Emily Dickinson Poems

Emily Dickinson Poems

51A First Mute Coming
52A Fuzzy Fellow, Without Feet
53A Great Hope Fell
54A Happy Lip&Mdash;Breaks Sudden
55A House Upon The Height
56A Lady Red&Mdash;Amid The Hill
57A lane of Yellow led the eye
58A Light Exists In Spring
59A Little Bread&Mdash;A Crust&Mdash;A Crumb
60A Little Dog That Wags His Tail
61A Little East Of Jordan
62A little Madness in the Spring
63A Little Road Not Made Man
64A Little Snow Was Here And There
65A Long, Long Sleep, A Famous Sleep
66A Loss Of Something Ever Felt I
67A Man May Make A Remark
68A Mien To Move A Queen
69A Moth The Hue Of This
70A Murmur In The Trees&Mdash;To Note
71A Narrow Fellow In The Grass
72A Nearness To Tremendousness
73A Night&Mdash;There Lay The Days Between
74A Pang is more conspicuous in Spring
75A Planted Life&Mdash;Diversified
76A Poor&Mdash;Torn Heart&Mdash;A Tattered Heart
77A Precious—mouldering Pleasure
78A Prison Gets To Be A Friend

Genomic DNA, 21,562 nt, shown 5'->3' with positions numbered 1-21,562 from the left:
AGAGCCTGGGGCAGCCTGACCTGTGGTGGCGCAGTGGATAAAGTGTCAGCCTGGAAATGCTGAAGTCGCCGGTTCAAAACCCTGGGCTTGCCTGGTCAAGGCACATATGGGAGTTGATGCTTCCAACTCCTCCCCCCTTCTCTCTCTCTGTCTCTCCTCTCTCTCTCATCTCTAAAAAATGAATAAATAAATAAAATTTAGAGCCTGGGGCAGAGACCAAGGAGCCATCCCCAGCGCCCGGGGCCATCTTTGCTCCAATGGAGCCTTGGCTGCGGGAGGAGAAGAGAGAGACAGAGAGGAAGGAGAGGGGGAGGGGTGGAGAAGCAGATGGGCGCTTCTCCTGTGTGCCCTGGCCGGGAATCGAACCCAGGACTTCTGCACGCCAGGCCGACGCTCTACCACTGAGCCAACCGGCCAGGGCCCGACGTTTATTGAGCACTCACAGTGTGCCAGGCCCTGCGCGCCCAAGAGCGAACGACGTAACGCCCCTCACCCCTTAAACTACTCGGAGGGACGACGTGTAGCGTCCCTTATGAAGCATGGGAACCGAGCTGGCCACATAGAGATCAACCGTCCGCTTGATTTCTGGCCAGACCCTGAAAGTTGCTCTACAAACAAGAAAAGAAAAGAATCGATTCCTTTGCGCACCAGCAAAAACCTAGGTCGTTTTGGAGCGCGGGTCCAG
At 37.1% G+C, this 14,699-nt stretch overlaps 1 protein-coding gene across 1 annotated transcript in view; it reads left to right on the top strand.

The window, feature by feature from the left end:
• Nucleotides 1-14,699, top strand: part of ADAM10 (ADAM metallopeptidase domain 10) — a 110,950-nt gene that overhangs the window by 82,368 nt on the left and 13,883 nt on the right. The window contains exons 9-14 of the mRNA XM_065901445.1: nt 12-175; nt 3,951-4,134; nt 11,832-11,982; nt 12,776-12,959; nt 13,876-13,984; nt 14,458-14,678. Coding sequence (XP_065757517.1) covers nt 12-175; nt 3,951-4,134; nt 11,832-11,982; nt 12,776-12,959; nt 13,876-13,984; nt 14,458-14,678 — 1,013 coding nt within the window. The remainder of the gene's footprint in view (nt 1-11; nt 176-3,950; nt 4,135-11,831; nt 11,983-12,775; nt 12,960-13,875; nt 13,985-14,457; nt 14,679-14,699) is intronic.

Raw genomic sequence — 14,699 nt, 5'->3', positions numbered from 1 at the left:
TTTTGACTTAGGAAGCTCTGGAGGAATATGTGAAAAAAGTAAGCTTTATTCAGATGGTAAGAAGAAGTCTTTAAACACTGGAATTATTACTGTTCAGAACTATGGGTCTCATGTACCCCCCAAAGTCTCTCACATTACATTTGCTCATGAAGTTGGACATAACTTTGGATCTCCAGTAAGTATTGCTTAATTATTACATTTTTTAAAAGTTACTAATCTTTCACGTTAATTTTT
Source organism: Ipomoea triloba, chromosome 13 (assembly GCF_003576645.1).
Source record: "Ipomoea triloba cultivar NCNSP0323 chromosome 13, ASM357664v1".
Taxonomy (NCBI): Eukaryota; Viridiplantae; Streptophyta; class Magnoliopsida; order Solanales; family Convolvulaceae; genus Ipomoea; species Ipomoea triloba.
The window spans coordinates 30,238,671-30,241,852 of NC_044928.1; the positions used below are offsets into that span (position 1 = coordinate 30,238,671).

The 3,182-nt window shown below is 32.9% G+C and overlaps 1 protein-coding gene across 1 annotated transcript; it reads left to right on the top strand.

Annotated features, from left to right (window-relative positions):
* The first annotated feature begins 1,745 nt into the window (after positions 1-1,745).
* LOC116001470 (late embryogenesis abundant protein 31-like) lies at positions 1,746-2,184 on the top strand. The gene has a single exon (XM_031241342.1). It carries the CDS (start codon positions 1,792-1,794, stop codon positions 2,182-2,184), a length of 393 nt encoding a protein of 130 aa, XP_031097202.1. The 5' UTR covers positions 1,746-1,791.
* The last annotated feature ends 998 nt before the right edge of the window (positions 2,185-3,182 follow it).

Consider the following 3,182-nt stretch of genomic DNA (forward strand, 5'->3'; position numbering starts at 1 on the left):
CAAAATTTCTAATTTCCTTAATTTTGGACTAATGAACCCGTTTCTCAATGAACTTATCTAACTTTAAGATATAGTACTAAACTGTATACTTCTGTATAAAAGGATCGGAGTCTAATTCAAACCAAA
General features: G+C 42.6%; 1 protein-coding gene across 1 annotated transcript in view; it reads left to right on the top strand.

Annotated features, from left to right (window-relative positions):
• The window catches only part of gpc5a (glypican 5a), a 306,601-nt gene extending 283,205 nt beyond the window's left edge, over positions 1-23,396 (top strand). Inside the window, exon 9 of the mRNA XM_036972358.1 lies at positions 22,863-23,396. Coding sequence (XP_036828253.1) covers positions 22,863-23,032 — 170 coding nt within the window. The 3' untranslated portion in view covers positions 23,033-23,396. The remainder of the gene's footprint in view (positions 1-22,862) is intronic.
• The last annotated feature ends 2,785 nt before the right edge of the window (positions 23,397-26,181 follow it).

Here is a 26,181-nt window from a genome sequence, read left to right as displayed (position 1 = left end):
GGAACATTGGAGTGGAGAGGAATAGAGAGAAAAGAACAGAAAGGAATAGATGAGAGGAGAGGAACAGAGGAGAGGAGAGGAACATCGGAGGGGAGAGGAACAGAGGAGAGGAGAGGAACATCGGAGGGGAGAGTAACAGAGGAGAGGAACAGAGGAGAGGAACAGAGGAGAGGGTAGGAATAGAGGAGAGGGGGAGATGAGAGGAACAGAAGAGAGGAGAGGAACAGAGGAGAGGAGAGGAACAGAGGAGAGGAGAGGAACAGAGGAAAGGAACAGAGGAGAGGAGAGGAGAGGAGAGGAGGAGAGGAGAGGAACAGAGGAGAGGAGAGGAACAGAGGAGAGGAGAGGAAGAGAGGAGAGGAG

79A Route Of Evanescence
80A Science&Mdash;So The Savants Say
81A Secret Told
82A Sepal, Petal, And A Thorn
83A Shade Upon The Mind There Passes
84A Shady Friend For Torrid Days
85A Sickness Of This World It Most Occasions
86A Single Screw Of Flesh
87A Slash Of Blue
88A Sloop of Amber slips away
89A Solemn Thing Within The Soul
90A Solemn Thing&Mdash;It Was&Mdash;I Said
91A Something In A Summer's Day
92A South Wind&Mdash;Has A Pathos
93A Spider sewed at Night
94A Still—volcano—life
95A Thought Went Up My Mind To-Day
96A Throe Upon The Features
97A Toad Can Die Of Light!
98A Tongue—to Tell Him I Am True!
99A Tooth Upon Our Peace
100A Transport One Cannot Contain

Best Poem of Emily Dickinson

I Was The Slightest In The House

I was the slightest in the House—
I took the smallest Room—
At night, my little Lamp, and Book—
And one Geranium—

So stationed I could catch the Mint
That never ceased to fall—
And just my Basket—
Let me think—I'm sure—
That this was . . .
Read the full of I Was The Slightest In The House
Summer For Thee, Grant I May Be

Summer for thee, grant I may be
When Summer days are flown!
Thy music still, when Whipporwill
And Oriole—are done!

For thee to bloom, I'll skip the tomb
And row my blossoms o'er!
Pray gather me—
Thy flower—forevermore! . . .
Read the full of Summer For Thee, Grant I May Be